A presentation by Dimitri Van Den Meerssche, Lecturer in Law at Queen Mary University of London. This event is part of the Fundamental Rights Research Colloquium hosted by the Centre for Fundamental Rights.
Who is the subject of human rights? This concern, which has been at the heart of postcolonial and feminist critiques on liberal human rights, has a renewed importance in the literature of algorithmic governance, where anxieties about the loss of human agency and autonomy are prevalent. In this talk, Dimitri Van Den Meerssche explores how digital technologies of data collection and analysis entail new forms of subject-making that displace and disrupt the liberal subject at the heart of human rights law. Drawing on an empirical study of data-driven border control projects developed in the EU and the UK, this talk observes how the placement of people in patterns of data – described by the EU Commission as the ‘unsupervised uncovering of correlations’ – enacts a new subject of governance: the fleeting and fluid ‘cluster’ (of data points, propensities, inferred attributes). This development, the paper argues, risks to erode existing legal safeguards (in anti-discrimination law, for example) and troubles the conditions of possibility for collective political action. Yet, in response to these problems, a return to ideals of the liberal human subject might neither be possible nor desirable.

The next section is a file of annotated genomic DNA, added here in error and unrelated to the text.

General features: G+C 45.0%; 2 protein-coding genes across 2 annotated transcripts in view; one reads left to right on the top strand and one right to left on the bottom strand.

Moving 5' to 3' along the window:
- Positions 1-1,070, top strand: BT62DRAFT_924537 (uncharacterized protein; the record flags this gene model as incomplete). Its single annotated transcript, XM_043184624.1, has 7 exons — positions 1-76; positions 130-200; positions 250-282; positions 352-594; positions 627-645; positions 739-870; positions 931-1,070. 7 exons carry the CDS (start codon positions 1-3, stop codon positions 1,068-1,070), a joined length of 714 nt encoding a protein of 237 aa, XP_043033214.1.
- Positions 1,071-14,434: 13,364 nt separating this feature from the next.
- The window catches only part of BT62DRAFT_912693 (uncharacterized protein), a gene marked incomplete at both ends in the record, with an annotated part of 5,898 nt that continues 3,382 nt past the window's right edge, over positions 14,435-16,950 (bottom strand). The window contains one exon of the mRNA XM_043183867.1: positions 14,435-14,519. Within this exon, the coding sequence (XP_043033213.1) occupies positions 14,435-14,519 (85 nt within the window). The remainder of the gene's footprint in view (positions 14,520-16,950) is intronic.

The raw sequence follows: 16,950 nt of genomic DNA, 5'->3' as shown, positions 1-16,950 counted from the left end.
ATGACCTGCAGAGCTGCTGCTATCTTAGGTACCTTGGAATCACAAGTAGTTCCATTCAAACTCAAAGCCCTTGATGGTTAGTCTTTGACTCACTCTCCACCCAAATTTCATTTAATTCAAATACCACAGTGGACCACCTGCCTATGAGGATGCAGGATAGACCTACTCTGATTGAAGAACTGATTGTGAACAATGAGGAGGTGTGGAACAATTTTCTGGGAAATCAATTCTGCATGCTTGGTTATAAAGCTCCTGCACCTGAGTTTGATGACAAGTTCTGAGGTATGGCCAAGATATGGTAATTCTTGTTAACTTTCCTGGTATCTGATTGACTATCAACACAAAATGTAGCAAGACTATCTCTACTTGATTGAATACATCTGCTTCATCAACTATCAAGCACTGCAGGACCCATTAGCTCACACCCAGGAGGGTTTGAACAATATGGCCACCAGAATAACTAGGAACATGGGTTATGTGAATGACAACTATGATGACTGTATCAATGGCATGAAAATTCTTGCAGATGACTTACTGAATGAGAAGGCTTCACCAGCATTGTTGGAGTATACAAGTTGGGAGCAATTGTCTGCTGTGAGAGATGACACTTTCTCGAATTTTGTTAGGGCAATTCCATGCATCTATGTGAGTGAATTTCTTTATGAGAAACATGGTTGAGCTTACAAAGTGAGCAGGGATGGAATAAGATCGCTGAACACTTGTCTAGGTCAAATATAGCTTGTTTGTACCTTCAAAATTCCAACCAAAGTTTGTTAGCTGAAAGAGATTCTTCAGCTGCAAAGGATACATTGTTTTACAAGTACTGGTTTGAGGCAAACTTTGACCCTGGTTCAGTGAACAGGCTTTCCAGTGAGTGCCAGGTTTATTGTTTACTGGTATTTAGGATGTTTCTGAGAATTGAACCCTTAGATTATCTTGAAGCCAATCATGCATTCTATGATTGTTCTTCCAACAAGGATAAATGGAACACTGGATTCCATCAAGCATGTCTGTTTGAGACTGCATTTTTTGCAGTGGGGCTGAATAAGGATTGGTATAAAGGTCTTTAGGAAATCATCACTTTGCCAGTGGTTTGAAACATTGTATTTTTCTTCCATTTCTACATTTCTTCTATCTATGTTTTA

Dimitri Van Den Meerssche is a Lecturer in Law and Fellow at the Institute for Humanities and Social Sciences (IHSS) at Queen Mary University of London. His work draws on socio-legal methods to study the ways in which big data and AI reshape international law and global security governance. He is also a founding committee member of the ESIL Interest Group on International Law and Technology. His recent paper 'Virtual Borders: International Law and the Elusive Inequalities of Algorithmic Association' published in the European Journal of International Law (available here) provides background to the topic of the presentation.
Prior registration is required. Registered attendees will receive the dial-in details as well as a draft paper, on which the presentation is based, via e-mail prior to the event.